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Danecdotes: North Stars look to build on success, rally a fanbase

North Stars goalie Bronson Moore attempts a save during practice on Friday, Sept. 8. Dan Determan/Echo Journal

The Breezy Point North Stars junior hockey team have slowly built a foundation of success on the ice. Now in the North Stars' fifth year of existence, officials hope to see the team become one the community rallies behind.

The organization is a nonprofit 501(c)(3) junior hockey club playing in the North American Tier-III Hockey League (NA3HL). The roster consists of athletes between the ages of 16 and 20.

"They are seeking advancement in their hockey careers, whether that be higher-level junior hockey or collegiate hockey," General Manager Craig Larson said. "The goal and purpose for our club is to develop hockey players to achieve those goals, to provide them the training and exposure."

The NA3HL is a tuition-based league, which means athletes pay a fee to play for the team. Those fees go toward paying for travel, meals, equipment and coaches' salaries.

The athletes - coming from various parts of the United States and Canada - can stay in a dormitory attached to Breezy Point Arena. With many of them obtaining an education online, dorm life gives the athletes an opportunity to develop socially as they hone their skills on the ice.

"We are probably one of the only teams in the country that has a dormitory attached to our facility," Larson said. "Players get to live on campus and get that dormitory experience that they are going to have in college. It is a unique experience, and it has worked out well for us."

In addition to the on-ice and dorm-life experience, the North Stars are ardent practitioners of community outreach. Larson says the athletes spent "well over 1,000 hours" volunteering in the community, including bell-ringing for the Salvation Army, reading to elementary school students, serving at fundraising breakfasts and luncheons and hanging Christmas lights on businesses in Pequot Lakes and Nisswa.

"We are at a point where if there is a business that would like us to do some sort of volunteer work, they can contact us ... and we'll send our guys over," Larson said. "The big thing with a team like this is exposure - to get the community around a team."

Though the team has been pleased with the hockey community's acceptance of the North Stars over the past five years, management would like to see the team's influence extend further - reaching Brainerd, Crosby and any other communities in a 75-mile radius. The team will face the Granite City Lumberjacks on two consecutive nights beginning on Friday, Sept. 29, in Brainerd.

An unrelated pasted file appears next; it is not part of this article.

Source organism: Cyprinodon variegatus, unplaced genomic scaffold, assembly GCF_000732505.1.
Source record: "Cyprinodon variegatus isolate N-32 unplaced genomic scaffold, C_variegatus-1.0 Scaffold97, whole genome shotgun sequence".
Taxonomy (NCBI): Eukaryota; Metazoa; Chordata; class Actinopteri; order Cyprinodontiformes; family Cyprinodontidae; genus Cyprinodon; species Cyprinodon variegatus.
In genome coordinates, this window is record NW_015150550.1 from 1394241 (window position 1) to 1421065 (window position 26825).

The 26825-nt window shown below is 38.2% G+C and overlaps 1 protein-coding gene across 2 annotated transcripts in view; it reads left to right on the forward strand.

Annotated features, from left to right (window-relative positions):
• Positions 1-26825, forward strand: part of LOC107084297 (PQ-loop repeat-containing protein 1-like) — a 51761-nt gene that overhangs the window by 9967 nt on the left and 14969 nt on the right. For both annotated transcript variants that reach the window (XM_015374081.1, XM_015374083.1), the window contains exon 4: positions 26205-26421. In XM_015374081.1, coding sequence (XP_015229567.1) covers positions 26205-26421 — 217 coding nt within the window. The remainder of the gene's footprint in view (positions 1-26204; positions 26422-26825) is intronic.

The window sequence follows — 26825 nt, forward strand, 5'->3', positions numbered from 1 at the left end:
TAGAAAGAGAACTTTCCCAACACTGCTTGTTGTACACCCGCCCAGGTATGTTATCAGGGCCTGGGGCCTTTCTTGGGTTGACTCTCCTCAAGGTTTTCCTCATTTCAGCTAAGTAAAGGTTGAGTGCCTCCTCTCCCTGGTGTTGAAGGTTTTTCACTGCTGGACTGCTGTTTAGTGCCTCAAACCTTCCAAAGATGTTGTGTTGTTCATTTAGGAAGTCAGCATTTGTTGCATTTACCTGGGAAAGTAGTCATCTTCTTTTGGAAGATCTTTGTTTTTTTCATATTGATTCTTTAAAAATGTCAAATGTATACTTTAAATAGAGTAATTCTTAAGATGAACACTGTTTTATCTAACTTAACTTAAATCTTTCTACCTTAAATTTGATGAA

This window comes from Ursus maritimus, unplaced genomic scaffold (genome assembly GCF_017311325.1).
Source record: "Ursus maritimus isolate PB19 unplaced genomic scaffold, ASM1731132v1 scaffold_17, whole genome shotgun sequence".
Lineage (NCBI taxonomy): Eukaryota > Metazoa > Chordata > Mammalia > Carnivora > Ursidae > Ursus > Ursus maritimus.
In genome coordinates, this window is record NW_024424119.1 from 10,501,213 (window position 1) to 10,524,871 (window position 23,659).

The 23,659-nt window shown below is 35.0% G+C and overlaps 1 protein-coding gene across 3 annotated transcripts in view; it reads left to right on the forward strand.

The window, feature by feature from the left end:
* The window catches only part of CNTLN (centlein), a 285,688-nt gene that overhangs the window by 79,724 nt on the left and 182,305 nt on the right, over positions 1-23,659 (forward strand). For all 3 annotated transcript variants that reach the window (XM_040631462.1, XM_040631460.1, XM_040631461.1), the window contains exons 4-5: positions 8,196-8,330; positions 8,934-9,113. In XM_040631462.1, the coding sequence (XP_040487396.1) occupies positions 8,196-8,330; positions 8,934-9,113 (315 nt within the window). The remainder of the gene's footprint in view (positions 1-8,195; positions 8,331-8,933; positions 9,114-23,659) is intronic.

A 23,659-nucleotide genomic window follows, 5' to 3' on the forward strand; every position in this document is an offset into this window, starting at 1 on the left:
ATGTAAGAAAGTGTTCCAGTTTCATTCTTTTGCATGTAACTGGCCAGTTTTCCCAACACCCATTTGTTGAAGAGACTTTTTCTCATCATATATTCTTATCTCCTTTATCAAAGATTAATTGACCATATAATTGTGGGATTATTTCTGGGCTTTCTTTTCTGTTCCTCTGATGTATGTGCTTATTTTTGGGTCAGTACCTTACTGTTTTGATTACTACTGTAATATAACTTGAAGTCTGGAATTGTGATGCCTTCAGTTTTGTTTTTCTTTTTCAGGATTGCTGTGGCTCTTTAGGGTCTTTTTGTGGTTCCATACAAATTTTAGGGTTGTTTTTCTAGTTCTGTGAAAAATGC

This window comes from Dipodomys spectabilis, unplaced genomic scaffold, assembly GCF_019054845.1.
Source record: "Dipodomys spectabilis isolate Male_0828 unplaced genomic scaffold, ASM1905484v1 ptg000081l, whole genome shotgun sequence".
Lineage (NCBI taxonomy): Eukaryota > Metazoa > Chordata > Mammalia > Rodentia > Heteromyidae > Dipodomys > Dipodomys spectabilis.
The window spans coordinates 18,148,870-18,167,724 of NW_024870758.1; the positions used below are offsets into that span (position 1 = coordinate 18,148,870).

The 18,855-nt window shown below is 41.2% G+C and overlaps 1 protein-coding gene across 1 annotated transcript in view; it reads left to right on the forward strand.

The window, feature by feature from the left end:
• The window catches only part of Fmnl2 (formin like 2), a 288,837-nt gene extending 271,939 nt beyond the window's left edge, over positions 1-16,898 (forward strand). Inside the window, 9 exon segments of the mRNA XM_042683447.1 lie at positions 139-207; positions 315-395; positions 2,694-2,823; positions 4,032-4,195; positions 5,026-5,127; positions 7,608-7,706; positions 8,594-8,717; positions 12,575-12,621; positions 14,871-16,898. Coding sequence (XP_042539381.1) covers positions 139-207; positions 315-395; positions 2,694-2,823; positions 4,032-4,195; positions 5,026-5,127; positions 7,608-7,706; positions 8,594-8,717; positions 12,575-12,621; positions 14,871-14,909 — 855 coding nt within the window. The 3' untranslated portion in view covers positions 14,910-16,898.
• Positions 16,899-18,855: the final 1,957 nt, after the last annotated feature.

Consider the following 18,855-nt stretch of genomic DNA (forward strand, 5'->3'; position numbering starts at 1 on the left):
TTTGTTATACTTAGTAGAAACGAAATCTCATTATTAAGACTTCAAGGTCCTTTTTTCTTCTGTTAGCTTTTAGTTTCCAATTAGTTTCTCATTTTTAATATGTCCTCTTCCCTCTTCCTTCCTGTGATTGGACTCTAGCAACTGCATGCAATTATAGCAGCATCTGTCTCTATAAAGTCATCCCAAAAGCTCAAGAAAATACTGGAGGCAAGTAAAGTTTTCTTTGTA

"This is a good thing," Larson said. "What we are doing here is good for the athletes and good for the hockey community. Our young men are very active in the community ... They are getting a lot out of it, and not just with hockey."

The team feels the best way to expand the fanbase is by maintaining a quality team on the ice. Last season, the North Stars finished with a record of 25-19-3 and earned their second consecutive playoff berth, and 10 athletes advanced to the college and junior ranks - an organization record.

This season, the North Stars have a new head coach in DJ Vold, who has served as an assistant coach in Granite City for the past four years, winning two Silver Cups in the process. Believing the North Stars and Lumberjacks are part of the best Tier-III hockey division in the nation, Vold saw becoming the Stars' head coach as a great career opportunity.

"I looking forward to putting my stamp on things in my first year," Vold said. "I don't know that I'll like to do things differently, but I do believe you get out of the kids what you put into them. I give the kids a little more control than other guys, because if they don't believe in what I'm teaching them or what they are doing, I am not going to get what I want out of them or be very successful."

In his first season with a team that has shown improvement every year, Vold simply hopes to continue achieving the level of success the North Stars have grown accustomed to, and maybe improve on that trend in the process.

"We have eight or nine returners, so we have guys from last year's team that know what it takes to be successful in this division and in this league," Vold said. "We have good veteran leadership, and they have big goals. They want to accomplish a lot this year and I want to do the exact same things. They don't sell themselves short and the work ethic has been very good. They are excited to be here.

"We would like to finish with a better record than last year and obviously make the playoffs. Everybody's goal is to win the silver cup, and it is no different here, but we have to do the right things every day to be able to do that. I set my goals on working hard every day and coming in with the right mindset ... This could be a very good year, and I'm just excited to get started. I know the kids are, too."

Dan Determan
Staff Writer for the Pineandlakes Echo Journal weekly newspaper
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